Photo: Photo By Enari L. On Yelp
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Nearly 40 years since opening, the historic Haight Ashbury Music Center is closing its doors.
“I’m proud of being able to serve the community of San Francisco for as long as I was here, and I appreciate everyone who’s supported me here, but I haven’t taken a paycheck in five years,” said owner Massoud Badakhshan.
The independent music store, which sells thousands of instruments, audio gear, lesson books and other accessories, first opened under a different name, Acoustic Music, in 1972 by Rodney Albin, the brother of Janis Joplin’s bassist, Peter Albin.
In 1976, music producer Leib Ostrow purchased the store and renamed it Chickens That Sing Music. It became a hub for the Bay Area’s world music scene — legendary musicians like Mickey Hart from the Grateful Dead and Armanda Peraza from Santana would hang out at the store for impromptu jam sessions.
Then, in 1980, Badakhshan, who hitchhiked to San Francisco in the early ’70s, bought the store.
He renamed it Haight Ashbury Music Center, and four years later moved it to its current, much larger location. Many famous musicians have walked through the doors over the years, including Steely Dan and ZZ Top.
“I’ve been coming here for 40 years, seven days a week,” said Badakhshan. “Thanksgiving, New Years, and Christmas are the only days I take off.”
Badakhshan also owns a music store in Redwood City called Gelb Music, which he will keep open — it’s a different environment from the San Francisco store, he says.
“The demographic of San Francisco has changed a lot,” Badakhshan explained. “A lot of our customers have moved out because the tech people have moved in and they can’t afford it here anymore. Tech people don’t seem to support local businesses — they like buying everything online.”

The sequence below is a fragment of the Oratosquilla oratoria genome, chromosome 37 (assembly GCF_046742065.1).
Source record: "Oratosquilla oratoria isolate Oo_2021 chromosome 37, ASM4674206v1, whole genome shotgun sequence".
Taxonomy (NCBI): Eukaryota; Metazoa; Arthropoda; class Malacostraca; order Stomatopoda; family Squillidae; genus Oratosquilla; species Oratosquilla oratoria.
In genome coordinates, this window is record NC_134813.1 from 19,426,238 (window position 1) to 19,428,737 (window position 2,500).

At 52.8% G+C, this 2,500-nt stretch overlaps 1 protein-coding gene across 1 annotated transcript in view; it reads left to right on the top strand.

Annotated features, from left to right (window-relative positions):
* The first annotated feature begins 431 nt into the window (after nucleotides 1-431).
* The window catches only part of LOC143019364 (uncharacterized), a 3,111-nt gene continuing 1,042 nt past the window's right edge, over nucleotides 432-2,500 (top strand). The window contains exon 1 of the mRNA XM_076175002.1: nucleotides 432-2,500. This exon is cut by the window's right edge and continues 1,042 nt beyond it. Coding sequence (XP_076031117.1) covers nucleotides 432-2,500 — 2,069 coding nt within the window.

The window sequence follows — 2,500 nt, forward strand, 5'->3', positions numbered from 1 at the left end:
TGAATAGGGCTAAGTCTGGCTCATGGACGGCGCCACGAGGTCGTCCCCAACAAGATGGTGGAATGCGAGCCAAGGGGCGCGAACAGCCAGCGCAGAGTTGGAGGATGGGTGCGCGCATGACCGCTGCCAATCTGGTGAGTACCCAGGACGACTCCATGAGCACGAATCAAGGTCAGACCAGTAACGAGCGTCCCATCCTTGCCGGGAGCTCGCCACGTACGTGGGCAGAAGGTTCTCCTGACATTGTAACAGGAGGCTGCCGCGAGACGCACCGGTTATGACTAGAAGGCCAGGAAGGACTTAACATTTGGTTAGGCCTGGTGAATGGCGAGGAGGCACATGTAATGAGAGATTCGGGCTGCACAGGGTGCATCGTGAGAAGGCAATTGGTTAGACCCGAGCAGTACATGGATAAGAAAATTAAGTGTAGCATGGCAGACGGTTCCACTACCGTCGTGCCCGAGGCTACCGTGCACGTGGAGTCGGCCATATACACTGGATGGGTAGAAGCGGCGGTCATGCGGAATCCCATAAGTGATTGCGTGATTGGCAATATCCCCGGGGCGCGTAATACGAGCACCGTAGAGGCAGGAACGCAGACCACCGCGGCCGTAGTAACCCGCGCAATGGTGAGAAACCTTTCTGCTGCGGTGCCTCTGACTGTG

Plus, the Haight-Ashbury neighborhood attracts a lot of tourists — most of whom aren’t buying anything at the store.
“It’s like a museum for a lot of people, but I don’t charge an entrance fee,” he said.
As reported by The Chronicle, the Haight has seen an increasing number of empty storefronts in recent years.
Recent business closures in the neighborhood include jewelry/clothing businesses the Tibetan Shop and Earthsong, tattoo parlor Braindrop, and American Apparel. The Haight Ashbury Free Clinic, which opened during the Summer of Love in 1967, also just closed at the end of July.
On the cusp of turning 70, Badakhshan hopes to spend more time with his 11-year-old son after his store’s closure.
“It’s the end of an era,” he said. “But every good thing must come to an end.”
Haight Ashbury Music Center will be holding a closing “total liquidation” sale starting Thursday, August 8. It will remain open for a few more months as the store clears its inventory.
Madeline Wells is an SFGate editorial assistant. Email: firstname.lastname@example.org | Twitter: @madwells22
This post was originally posted at https://www.sfgate.com/bayarea/article/Iconic-Haight-Ashbury-music-store-is-closing-14284993.php.